Fantasia 2000

    Fantasia was Walt Disney's ambitious idea for a continuing series of films, each celebrating classical music and the artistry of Disney animators.  It was his attempt to marry mass entertainment with the higher arts.  The plan was for a new Fantasia to be released every year or so, featuring different classical pieces accompanied by state of the art animation.  Each new program would also include an audience favorite from one of the earlier Fantasia productions.  After the first Fantasia met lukewarm interest at the box-office, and for a variety of other reasons, Disney decided to abandon the idea of continuing the series.  In the decades that followed, subsuquent audiences finally began to appreciate Fantasia, and it is now considered one of Disney Studio's finest works.  Such a "high concept" idea was simply just too ahead of its time. 

    Fantasia 2000 is the long awaited continuation of Disney's original vision, and at many times it approaches the level of its predecessor.  However, the music is slightly more familiar and accessible than that of its earlier incarnation. In fact, it begins with what is probably the most well known piece of music ever written; Beethoven's Symphony #5. 

    I won't describe every sequence in the program, but here are a few of my favorite moments: 

         A piece depicting 1930's Depression Era New York City,
         animated in the style of the caracaturist Al Herschfeld, and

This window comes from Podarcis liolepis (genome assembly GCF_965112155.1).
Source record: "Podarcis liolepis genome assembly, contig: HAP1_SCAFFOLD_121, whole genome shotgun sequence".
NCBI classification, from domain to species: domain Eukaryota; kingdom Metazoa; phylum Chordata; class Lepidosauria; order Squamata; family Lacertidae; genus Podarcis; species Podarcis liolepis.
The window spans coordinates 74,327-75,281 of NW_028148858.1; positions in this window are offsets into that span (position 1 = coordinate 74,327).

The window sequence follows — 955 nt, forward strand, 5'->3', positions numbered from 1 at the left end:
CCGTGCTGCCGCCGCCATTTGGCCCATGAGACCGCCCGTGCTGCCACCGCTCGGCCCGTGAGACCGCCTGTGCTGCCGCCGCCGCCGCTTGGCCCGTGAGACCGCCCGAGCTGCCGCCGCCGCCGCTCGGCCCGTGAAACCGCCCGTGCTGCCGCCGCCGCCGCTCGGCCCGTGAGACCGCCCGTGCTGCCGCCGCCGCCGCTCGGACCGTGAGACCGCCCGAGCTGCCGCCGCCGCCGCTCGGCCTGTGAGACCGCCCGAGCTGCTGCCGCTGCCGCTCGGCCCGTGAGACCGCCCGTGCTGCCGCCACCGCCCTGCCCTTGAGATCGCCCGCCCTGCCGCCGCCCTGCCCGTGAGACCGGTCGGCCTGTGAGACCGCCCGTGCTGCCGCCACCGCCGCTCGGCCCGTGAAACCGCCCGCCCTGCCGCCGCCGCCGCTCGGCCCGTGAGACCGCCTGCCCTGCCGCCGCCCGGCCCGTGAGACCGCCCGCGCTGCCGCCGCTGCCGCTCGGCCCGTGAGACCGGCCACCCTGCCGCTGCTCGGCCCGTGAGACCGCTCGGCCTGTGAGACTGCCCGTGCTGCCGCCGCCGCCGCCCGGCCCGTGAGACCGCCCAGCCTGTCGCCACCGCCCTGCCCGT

accompanied by George Gershwin's 'Rhapsody in Blue'.
         (And to Al Herschfeld fans, yes, Nina is there!) 

         Beautifully 3D computer rendered whales that take to the air
         to Resphigi's soaring 'Pines of Rome'.

         Nature dramatically bringing about the rebirth of a forest after
         volcanic destruction, brought to life by the equally dramatic
         'Firebird Suite - 1919 Version' by Stravinsky.

         The irrepressible Donald Duck, playing Noah's assistant, who must
         pair up and lead the other animals to the ark, as variations on
         Elgar's 'Pomp and Circumstance' plays.  There is surprisingly
         subtle humor here... don't blink or you'll miss some great gags!


    The one returning sequence from the original Fantasia is 'The Sorcerer's Apprentice', featuring everyone's favorite mouse, and it's amazing how well the animation holds up after 60 years! 

    The only time Fantasia 2000 doesn't quite live up to its namesake is with the introductions, which are given by a curious selection of music, movie, and television stars.  These introductions seem more suited to a Disney Channel television special than a feature film release.  Mostly intended as comic relief, they usually just come across as annoying time fillers. 

  Fantasia 2000 has enough to keep small children interested, as well as their parents, and is an incredible demonstration of music, animation, and the limitless boundaries of human imagination. 
I hope this Fantasia will not be the last.
Review published
July 6, 2000
A.J.'s Rating: 4 Fantastic Stars
Directed By:  Pixote Hunt, James Algar, Hendel Butoy, Eric Goldberg, Francis Glebas, Goetan Brizz
Starring:  The music of Beethoven, Resphigi, Stravinsky, Elgar, Gershwin, Saint-Saens, Shostakovich; with James Levine conducting the Chicago Symphony Orchestra and showcasing the artistry of Disney animators, and the great caricaturist Al Hirschfeld
Introduced by Steve Martin, Bette Midler, James Earl Jones, Quincy Jones, Angela Lansbury,
Penn & Teller, and James Levine
Rated: G
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